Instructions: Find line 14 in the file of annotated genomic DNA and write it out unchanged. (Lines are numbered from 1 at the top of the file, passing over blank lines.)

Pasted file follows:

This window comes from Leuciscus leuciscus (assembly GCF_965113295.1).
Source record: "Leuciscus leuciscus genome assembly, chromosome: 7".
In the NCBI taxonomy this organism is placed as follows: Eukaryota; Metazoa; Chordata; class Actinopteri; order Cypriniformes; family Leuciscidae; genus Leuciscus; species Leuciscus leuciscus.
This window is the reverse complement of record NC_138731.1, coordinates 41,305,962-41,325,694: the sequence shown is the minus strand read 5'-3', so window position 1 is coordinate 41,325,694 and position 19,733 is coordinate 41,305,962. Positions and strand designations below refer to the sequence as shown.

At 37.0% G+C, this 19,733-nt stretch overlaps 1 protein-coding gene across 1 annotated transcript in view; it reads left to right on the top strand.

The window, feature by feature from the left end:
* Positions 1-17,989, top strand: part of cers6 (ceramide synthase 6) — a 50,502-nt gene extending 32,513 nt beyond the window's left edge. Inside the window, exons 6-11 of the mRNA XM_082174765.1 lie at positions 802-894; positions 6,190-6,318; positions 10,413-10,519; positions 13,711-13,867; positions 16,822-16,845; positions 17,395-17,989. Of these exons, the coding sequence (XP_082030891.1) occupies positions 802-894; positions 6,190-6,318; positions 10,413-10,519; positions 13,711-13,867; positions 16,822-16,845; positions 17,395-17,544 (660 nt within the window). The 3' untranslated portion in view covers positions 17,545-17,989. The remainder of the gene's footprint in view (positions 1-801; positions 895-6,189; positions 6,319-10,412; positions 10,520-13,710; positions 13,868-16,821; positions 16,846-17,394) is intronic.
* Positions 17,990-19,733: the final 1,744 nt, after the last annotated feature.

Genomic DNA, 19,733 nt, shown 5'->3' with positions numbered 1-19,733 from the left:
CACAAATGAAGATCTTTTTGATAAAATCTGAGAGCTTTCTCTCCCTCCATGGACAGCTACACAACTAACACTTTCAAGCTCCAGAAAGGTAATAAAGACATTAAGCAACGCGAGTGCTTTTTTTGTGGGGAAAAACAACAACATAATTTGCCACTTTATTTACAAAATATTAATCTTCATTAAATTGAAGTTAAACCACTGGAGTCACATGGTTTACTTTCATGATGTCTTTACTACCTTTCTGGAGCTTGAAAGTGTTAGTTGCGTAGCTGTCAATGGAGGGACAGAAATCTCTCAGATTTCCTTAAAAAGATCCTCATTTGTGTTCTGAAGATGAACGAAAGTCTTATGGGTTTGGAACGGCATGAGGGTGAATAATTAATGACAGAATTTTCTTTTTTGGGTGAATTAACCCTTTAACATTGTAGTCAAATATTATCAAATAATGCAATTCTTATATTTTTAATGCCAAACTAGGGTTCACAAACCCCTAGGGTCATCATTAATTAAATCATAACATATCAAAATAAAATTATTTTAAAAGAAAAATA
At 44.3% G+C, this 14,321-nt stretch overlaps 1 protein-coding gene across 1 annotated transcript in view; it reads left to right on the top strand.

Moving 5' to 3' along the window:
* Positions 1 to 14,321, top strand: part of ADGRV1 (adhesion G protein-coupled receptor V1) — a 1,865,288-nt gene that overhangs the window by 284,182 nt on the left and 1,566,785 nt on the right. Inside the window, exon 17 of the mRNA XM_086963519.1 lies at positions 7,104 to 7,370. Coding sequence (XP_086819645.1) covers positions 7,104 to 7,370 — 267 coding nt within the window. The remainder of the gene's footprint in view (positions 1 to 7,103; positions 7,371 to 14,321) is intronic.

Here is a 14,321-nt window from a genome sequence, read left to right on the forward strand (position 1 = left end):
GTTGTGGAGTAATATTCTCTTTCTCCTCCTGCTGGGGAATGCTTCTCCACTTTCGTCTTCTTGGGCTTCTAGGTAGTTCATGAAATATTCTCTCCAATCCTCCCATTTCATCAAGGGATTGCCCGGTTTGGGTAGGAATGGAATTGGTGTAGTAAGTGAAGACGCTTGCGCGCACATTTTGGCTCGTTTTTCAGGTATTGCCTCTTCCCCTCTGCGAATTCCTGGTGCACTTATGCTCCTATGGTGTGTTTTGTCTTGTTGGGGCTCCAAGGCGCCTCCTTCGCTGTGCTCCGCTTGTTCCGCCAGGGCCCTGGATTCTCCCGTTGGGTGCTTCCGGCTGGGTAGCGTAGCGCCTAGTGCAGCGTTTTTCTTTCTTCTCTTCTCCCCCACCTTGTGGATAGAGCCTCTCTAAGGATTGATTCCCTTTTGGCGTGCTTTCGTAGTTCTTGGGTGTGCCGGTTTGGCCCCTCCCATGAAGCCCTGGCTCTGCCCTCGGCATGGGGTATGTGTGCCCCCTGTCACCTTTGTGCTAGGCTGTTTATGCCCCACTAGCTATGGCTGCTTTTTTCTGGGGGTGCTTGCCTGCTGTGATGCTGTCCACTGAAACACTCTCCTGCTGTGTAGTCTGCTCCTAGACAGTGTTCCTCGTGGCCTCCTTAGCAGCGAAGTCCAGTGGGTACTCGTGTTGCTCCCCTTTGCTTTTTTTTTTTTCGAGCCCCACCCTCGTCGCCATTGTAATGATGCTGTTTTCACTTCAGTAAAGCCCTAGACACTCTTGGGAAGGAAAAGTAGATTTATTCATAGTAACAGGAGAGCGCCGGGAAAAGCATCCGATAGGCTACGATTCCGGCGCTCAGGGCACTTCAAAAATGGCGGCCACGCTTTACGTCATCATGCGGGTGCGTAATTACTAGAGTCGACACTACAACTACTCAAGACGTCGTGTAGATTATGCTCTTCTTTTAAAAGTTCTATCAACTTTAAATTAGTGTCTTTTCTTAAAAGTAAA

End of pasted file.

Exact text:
Here is a 14,321-nt window from a genome sequence, read left to right on the forward strand (position 1 = left end):